Jeff Blanck, Humboldt County’s top legal representation, has filed suit against the county’s Human Resources director, its administrative officer and the outside counsel that Blanck says aided the county in targeting him for whistleblowing.
Blanck is suing the county employees and outside legal counsel individually. Separately, he has already filed claims that he was targeted by the county for his Jewish heritage, and that the county Board of Supervisors violated open meeting laws when it decided in March to place him on paid administrative leave.
Blanck is seeking monetary and punitive damages against Human Resources director Lisa DeMatteo, county administrative officer Amy Nilsen and the county’s outside legal counsel, the law firm of Liebert, Cassidy and Whitmore.
Blanck says he was placed on paid leave for two complaints against him that suddenly arose after he pointed out that DeMatteo was using the outside law firm for a litany of purposes and denying him the chance to review the subsequent payments. In essence, Blanck says, he was targeted for raising questions about DeMatteo’s payments.
“Defendant DeMatteo was acting outside the course and scope of her employment by violating state law and falsely reporting matters to management about Plaintiff Blanck with the purpose of preventing his inquiries regarding the use of (Liebert, Cassidy and Whitmore),” the suit reads.
The Humboldt County Board of Supervisors, Blanck says, entered closed session at a March meeting and voted to place him on leave, but didn’t report the action afterward, which would be a violation of open meeting laws.
Blanck is alleging “intentional interference with an economic advantage,” civil conspiracy and infliction of emotional distress.
The county appears to have taken some of Blanck’s claims into account. At its Tuesday meeting, the Board of Supervisors signed a new agreement with the outside firm Liebert, Cassidy and Whitmore, placing a cap on payments through June 2020 at $150,000.
This follows several years of the county paying the firm increasingly higher amounts. In 2018, the county paid out over $350,000, and from the start of January to the end of April of this year alone, the county paid the firm over $190,000.
The board also seems to have put to paper the very process that Blanck says he insisted upon. Liebert, Cassidy and Whitmore will now send monthly statements to the acting county counsel, where previously, Blanck said, it was sending its billing statements to DeMatteo.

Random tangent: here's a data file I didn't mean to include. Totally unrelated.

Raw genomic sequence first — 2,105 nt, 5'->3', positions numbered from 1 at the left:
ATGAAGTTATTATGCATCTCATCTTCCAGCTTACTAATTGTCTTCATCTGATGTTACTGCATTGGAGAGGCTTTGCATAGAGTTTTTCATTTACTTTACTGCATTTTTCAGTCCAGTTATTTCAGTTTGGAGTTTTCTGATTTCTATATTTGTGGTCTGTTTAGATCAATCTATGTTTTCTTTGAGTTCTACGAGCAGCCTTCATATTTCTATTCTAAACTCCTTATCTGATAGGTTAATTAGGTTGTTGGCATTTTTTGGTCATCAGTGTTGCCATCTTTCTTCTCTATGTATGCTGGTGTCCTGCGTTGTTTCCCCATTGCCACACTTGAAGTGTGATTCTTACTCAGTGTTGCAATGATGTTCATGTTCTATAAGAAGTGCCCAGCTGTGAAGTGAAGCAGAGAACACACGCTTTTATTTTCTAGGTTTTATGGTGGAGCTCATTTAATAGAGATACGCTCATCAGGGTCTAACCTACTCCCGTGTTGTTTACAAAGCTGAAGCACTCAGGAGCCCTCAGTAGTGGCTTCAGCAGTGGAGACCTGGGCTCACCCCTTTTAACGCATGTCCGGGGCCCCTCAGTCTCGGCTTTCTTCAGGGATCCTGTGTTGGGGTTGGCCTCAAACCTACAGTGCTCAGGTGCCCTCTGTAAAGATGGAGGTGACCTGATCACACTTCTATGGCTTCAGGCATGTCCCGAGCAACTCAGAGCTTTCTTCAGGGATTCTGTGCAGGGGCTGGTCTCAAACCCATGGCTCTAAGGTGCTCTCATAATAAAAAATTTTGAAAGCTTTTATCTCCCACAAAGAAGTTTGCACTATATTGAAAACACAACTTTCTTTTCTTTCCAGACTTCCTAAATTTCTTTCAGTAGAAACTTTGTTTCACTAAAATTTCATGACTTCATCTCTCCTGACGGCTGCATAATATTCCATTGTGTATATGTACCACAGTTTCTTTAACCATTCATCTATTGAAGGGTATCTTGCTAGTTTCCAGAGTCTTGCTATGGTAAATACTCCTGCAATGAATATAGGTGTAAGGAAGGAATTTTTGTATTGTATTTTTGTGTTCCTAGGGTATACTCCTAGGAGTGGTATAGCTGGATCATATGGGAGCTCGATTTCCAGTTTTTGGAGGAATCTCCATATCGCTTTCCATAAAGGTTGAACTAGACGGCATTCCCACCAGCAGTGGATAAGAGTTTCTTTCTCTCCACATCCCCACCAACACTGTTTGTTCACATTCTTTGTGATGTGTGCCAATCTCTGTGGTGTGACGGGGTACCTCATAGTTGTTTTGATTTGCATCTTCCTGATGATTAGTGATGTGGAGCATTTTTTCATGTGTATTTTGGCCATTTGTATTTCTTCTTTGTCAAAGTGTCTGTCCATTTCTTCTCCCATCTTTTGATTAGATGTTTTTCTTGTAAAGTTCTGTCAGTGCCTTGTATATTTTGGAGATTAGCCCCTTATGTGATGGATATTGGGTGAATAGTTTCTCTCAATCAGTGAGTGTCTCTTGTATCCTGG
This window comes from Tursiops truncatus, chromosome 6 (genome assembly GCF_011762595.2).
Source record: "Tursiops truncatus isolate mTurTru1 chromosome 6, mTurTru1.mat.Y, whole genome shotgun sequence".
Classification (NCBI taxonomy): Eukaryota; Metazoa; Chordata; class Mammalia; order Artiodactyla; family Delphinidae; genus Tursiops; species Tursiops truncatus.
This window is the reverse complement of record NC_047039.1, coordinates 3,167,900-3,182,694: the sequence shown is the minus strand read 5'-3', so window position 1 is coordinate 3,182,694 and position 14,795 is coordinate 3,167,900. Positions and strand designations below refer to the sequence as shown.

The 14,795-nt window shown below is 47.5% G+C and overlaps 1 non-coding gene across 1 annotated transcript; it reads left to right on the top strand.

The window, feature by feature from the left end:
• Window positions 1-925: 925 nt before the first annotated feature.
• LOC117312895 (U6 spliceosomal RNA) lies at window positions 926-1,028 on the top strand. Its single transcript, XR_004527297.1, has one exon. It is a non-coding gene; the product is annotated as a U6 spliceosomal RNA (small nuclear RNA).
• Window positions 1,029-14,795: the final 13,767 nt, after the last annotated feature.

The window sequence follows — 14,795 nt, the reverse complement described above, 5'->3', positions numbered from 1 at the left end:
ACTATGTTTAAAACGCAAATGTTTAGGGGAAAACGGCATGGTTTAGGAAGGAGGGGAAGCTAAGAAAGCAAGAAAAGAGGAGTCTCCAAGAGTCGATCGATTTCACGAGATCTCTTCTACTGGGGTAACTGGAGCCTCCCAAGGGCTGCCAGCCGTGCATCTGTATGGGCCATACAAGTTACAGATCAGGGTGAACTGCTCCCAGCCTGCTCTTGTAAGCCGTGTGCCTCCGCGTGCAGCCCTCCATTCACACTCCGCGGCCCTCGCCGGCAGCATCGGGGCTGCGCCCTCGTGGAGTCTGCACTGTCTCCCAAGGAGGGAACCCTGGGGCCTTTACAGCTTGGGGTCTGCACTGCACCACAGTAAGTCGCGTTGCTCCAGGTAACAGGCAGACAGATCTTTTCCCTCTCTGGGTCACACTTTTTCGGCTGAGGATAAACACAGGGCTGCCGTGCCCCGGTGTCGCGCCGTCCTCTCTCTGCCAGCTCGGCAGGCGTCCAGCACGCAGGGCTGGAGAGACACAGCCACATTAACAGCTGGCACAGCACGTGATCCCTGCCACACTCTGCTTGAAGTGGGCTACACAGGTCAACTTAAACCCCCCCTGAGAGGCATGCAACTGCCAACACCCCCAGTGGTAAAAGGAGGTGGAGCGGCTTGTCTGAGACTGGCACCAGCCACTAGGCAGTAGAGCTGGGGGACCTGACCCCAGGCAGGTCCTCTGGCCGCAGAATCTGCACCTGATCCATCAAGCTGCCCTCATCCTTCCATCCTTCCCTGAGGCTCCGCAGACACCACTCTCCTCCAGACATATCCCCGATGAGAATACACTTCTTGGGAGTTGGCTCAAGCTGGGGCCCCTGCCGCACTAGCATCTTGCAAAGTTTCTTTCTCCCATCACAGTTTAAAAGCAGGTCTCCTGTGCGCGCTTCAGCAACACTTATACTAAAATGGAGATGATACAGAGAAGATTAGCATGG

It was speaking out about this, Blanck said, that resulted in the county targeting him in the first place.
The supervisors also took the step of retroactively approving past payments made out to the firm. It’s unclear how many payments the board ratified and how much they were worth. In the agenda item for the action, county staff lists out the county’s entire history of payments to the firm, which total more than $1.4 million.
“What they’re attempting to do is justify all the payments to (Liebert, Cassidy and Whitmore) because they didn’t have the board approve them,” Blanck said in an interview.
The firm’s original 2008 agreement with the county was signed by then-personnel director Rick Haeg.
“(Haeg) had no authority to bind the county,” Blanck said. “If (the outside firm) are the experts they say they are, they should have known that.”
Not all of the payments are ones the county needed to ratify, the staff report states — leaving it ambiguous just how much of the over $1.4 million had previously gone unapproved.
“In order to be comprehensive, the ratification request includes all (Liebert, Cassidy and Whitmore) payments since 2008, although litigation payments have been previously authorized and other payments fall within the consortium contract,” the report reads.
In a closed session today, the board also retained legal representation for DeMatteo and Nilsen. Mitchell Brisso, an attorney based in Eureka, will represent the two employees in the Blanck lawsuit.
Blanck said he was surprised to learn the county is retaining representation on their behalf since he’s pursuing action against DeMatteo and Nilsen — along with the firm — as individuals.
“I’m suing them individually, outside the scope of their employment,” Blanck said. “They weren’t hired to do what they did.”
Internal county processes restrict county staff from speaking subjectively to media. In response to Blanck’s lawsuit, county spokesperson Sean Quincey said:
“Due to pending litigation, and in order to preserve the integrity of that process, the county will not discuss this issue in the press. However, the county is committed to operating in a transparent, fiscally responsible manner where the public’s interest is at heart.”
Shomik Mukherjee can be reached at 707-441-0504.